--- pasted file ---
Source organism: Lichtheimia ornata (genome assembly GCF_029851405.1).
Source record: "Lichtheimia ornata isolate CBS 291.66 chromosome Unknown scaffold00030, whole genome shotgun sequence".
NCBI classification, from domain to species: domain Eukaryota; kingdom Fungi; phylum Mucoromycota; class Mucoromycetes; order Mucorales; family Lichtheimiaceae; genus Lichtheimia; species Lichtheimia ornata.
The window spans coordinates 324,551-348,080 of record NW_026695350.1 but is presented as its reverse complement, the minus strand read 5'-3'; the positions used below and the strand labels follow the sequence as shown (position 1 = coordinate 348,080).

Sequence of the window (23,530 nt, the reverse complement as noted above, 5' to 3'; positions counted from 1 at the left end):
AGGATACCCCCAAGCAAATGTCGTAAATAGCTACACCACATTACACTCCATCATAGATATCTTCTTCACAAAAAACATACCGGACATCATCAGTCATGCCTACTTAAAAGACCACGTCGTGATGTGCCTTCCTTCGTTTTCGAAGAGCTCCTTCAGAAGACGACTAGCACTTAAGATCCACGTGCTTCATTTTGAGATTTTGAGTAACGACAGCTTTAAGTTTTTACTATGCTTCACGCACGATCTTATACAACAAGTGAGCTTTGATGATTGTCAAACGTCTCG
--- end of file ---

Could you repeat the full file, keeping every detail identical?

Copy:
Source organism: Lichtheimia ornata (genome assembly GCF_029851405.1).
Source record: "Lichtheimia ornata isolate CBS 291.66 chromosome Unknown scaffold00030, whole genome shotgun sequence".
NCBI classification, from domain to species: domain Eukaryota; kingdom Fungi; phylum Mucoromycota; class Mucoromycetes; order Mucorales; family Lichtheimiaceae; genus Lichtheimia; species Lichtheimia ornata.
The window spans coordinates 324,551-348,080 of record NW_026695350.1 but is presented as its reverse complement, the minus strand read 5'-3'; the positions used below and the strand labels follow the sequence as shown (position 1 = coordinate 348,080).

Sequence of the window (23,530 nt, the reverse complement as noted above, 5' to 3'; positions counted from 1 at the left end):
AGGATACCCCCAAGCAAATGTCGTAAATAGCTACACCACATTACACTCCATCATAGATATCTTCTTCACAAAAAACATACCGGACATCATCAGTCATGCCTACTTAAAAGACCACGTCGTGATGTGCCTTCCTTCGTTTTCGAAGAGCTCCTTCAGAAGACGACTAGCACTTAAGATCCACGTGCTTCATTTTGAGATTTTGAGTAACGACAGCTTTAAGTTTTTACTATGCTTCACGCACGATCTTATACAACAAGTGAGCTTTGATGATTGTCAAACGTCTCG